What is Complex Regional Pain Syndrome?
Published on the 13 March 2017
Published on the 13 March 2017
Complex regional pain syndrome (CRPS) is a chronic pain condition that can last for months or even years. It is a syndrome that doesn’t discriminate, often occurring after an injury such as a fracture or sprain. It is believed to be the result of damage or malfunction to the peripheral and central nervous system. The average age of an individual with CRPS is 40 years old, with women more likely to be affected than men.
However, to discuss what CRPS is, we should first remind ourselves how the body processes pain. We as nurses come across pain constantly. Pain or nociception involves the transduction (defined as any process by which a biological cell converts one kind of signal or stimulus into another), transmission, perception and modulation of pain. Basically nociceptors respond to painful stimuli by transmitting an impulse to the spinal cord and from there to the brain stem—specifically, the thalamus. The pain impulses are processed by the brain, leaving the individual with a multidimensional experience of the pain. In CRPS, the pain impulses continue to be received by the brain regardless of whether a painful stimuli is present or not. This can make it difficult to nurse these patients as there is often no obvious cause for the pain they are experiencing. This in turn leaves the medical team at a loss for treatment options.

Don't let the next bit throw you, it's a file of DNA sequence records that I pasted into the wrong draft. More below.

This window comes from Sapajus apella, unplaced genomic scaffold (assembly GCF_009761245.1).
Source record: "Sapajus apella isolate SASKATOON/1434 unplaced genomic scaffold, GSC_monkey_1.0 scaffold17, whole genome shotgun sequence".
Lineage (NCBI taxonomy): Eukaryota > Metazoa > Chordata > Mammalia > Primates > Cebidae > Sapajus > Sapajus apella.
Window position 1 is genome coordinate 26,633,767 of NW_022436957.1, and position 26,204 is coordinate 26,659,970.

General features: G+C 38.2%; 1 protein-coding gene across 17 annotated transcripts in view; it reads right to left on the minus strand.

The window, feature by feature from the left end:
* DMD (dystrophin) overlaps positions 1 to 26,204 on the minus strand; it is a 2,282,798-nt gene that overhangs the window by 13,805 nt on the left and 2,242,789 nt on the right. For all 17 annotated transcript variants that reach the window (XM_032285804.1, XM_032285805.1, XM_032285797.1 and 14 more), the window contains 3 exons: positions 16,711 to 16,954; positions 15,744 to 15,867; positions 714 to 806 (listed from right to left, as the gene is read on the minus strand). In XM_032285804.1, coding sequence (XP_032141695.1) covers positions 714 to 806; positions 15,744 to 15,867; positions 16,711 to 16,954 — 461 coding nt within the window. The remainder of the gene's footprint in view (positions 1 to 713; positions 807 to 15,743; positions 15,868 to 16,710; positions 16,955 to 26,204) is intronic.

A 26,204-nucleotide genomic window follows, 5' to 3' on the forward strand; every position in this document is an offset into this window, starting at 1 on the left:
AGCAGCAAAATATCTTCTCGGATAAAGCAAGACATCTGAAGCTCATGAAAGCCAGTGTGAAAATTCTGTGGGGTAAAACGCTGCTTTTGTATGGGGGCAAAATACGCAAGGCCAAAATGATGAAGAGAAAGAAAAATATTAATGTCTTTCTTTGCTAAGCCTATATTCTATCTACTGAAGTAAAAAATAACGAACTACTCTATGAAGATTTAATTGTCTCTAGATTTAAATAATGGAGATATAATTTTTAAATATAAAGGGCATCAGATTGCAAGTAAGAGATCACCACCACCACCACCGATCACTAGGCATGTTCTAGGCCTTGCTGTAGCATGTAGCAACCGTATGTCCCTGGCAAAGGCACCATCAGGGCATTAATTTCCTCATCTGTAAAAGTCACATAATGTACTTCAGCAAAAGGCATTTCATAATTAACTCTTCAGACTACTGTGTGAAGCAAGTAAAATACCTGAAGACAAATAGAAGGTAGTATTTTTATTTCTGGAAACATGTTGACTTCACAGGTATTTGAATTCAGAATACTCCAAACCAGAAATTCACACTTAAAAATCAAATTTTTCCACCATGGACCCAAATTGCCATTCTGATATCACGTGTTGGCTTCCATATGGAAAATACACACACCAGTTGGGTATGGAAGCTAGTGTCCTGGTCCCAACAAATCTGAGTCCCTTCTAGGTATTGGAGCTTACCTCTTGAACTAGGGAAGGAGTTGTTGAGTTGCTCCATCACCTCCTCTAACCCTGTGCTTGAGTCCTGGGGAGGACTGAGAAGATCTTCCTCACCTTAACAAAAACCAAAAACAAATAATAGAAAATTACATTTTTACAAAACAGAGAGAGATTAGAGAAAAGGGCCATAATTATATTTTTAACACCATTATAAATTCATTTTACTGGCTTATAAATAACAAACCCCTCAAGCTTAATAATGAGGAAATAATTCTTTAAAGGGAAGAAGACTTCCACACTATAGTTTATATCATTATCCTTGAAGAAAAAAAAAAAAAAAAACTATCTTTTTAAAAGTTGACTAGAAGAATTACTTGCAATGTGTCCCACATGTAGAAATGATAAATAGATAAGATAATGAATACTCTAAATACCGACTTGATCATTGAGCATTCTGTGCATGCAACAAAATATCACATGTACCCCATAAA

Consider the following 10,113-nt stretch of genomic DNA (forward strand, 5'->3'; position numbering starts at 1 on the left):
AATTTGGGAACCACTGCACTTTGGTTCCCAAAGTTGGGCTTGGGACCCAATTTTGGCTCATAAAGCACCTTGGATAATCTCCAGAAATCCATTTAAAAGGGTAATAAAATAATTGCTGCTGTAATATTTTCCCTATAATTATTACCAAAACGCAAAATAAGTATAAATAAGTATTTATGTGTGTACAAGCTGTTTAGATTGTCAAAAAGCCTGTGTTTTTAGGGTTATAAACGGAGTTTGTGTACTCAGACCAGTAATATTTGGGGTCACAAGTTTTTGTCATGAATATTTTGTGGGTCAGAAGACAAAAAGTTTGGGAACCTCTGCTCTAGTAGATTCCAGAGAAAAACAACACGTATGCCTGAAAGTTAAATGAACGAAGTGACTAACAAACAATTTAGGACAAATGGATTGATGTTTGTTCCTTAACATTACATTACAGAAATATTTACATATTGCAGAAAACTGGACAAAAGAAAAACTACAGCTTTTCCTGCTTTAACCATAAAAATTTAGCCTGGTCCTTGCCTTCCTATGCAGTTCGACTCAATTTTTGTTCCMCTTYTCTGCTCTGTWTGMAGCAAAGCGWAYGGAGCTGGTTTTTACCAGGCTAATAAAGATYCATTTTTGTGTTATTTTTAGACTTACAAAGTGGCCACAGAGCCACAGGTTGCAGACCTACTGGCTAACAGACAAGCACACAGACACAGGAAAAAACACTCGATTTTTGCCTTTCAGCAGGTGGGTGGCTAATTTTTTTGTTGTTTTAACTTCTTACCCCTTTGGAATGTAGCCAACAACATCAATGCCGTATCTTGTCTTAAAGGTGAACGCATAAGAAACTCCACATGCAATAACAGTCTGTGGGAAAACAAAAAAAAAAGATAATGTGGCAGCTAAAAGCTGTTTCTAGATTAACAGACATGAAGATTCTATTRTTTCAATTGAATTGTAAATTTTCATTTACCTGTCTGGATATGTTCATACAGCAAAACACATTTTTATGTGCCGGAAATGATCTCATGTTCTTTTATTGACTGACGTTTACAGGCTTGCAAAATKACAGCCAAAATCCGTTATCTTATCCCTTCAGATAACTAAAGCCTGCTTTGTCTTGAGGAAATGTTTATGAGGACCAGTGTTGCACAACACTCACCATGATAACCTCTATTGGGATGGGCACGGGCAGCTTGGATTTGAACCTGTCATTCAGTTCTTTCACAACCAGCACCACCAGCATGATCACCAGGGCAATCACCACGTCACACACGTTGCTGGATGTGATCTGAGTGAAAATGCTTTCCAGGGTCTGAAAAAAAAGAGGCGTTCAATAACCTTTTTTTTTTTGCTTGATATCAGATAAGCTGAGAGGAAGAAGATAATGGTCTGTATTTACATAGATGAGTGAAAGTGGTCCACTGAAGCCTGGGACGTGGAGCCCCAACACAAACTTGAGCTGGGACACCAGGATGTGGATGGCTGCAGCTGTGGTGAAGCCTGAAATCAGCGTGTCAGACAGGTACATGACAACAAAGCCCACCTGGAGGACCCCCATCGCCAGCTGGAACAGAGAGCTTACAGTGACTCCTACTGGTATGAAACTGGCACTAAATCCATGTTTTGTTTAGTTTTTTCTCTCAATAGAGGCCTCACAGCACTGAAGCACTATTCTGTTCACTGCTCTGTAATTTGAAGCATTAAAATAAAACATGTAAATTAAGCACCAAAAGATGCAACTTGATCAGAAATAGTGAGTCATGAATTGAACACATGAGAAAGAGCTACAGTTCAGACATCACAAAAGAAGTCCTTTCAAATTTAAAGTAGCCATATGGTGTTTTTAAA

The main symptom of CRPS is constant and relentless pain. People often describe this pain as a burning or pins and needle like sensation. It is common for the person to experience what is known as allodynia, where pain is received by a stimuli which does not normally provoke pain. Other symptoms to watch out for include:
Unfortunately, there is no diagnostic test currently available specifically for CRPS. Therefore, diagnosis is usually determined via a process of elimination. This would involve a review of the patient’s medical history and symptoms, as well as medical tests such as bone scans, CTs, and MRIs—which can also assist in diagnosis. This is where thorough pain assessments by nurses are invaluable, as it could lead to much earlier diagnosis of CRPS.
It is important that an individual’s treatment encompasses a multidisciplinary approach, including input from allied health professionals. Pharmacological agents that can be used in the treatment of CRPS include:
Individuals can also undergo spinal cord stimulation, a treatment based on the gate control theory of pain. This treatment is commonly used for a number of other conditions involving neuropathic pain. For severe CRPS, amputation can also be recommended, although this is infrequent and is not completely supported by evidence as a cure for CRPS. However, one study found that amputation positively contributed to the individuals’ lives with the risk of CRPS recurring being 24%.
Nurses have the greatest amount of contact with these patients and are subsequently in a unique position to manage the person’s pain through pharmacological and non-pharmacological methods.
Most adults will gradually recover from CRPS, however a small percentage of individuals continue to endure significant pain and disability for quite some time after their initial diagnosis. Children and teenagers, on the other hand, are far more likely to make a full recovery. Some studies have found that early treatment, which includes rehabilitation, is beneficial in the progression of CRPS, but more research is needed in this area.
Sally Moyle is a rehabilitation nurse educator who has completed her masters of nursing (clinical nursing and teaching). She is passionate about education in nursing so that we can become the best nurses possible. Sally has experience in many nursing sectors including rehabilitation, medical, orthopaedic, neurosurgical, day surgery, emergency, aged care, and general surgery.